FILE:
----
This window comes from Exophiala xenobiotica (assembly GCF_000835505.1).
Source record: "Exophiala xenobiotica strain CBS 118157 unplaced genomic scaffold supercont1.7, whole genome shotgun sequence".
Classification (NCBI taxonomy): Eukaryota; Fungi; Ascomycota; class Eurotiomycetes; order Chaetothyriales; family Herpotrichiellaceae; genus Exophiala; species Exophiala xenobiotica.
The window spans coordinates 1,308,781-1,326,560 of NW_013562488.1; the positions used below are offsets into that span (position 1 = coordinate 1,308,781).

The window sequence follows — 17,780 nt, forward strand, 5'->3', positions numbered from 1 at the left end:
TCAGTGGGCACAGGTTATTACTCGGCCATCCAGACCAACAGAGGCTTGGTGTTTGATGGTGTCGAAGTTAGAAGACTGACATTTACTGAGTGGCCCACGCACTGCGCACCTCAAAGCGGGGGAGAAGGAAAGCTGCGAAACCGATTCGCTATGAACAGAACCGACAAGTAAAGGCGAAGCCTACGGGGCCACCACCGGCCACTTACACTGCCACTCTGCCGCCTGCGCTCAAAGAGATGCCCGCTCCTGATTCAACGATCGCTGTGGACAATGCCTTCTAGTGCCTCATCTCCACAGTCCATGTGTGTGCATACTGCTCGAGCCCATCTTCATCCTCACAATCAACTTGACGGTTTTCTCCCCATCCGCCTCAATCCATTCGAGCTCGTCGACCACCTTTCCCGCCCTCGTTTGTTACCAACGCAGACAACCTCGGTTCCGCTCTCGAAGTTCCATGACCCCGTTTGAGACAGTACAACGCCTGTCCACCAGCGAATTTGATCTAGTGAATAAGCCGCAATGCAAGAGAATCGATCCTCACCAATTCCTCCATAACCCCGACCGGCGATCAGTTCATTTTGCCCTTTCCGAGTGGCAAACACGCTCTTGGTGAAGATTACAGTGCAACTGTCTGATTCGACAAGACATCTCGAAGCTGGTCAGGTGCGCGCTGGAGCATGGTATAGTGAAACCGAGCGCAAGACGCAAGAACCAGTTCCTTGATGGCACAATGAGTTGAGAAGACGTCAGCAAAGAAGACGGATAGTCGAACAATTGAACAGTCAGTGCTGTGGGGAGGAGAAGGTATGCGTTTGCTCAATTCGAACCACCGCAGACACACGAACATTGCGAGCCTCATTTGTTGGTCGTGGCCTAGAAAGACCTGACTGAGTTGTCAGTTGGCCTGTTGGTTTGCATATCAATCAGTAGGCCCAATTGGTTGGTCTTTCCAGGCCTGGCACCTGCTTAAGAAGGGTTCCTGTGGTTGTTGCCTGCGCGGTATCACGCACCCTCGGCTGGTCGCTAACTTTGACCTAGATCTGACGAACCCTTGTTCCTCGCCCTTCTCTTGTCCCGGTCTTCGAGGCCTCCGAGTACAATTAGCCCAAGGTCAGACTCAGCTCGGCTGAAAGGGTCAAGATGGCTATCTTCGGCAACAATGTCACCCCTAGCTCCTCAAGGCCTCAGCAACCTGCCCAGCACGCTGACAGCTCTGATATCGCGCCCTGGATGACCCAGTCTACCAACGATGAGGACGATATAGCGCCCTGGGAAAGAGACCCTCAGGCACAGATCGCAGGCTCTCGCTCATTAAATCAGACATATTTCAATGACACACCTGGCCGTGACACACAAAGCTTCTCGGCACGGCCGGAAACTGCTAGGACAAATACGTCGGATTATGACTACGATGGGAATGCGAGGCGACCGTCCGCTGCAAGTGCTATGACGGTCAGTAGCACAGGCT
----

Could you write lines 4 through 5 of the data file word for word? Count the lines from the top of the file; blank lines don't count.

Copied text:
The window spans coordinates 1,308,781-1,326,560 of NW_013562488.1; the positions used below are offsets into that span (position 1 = coordinate 1,308,781).

The window sequence follows — 17,780 nt, forward strand, 5'->3', positions numbered from 1 at the left end: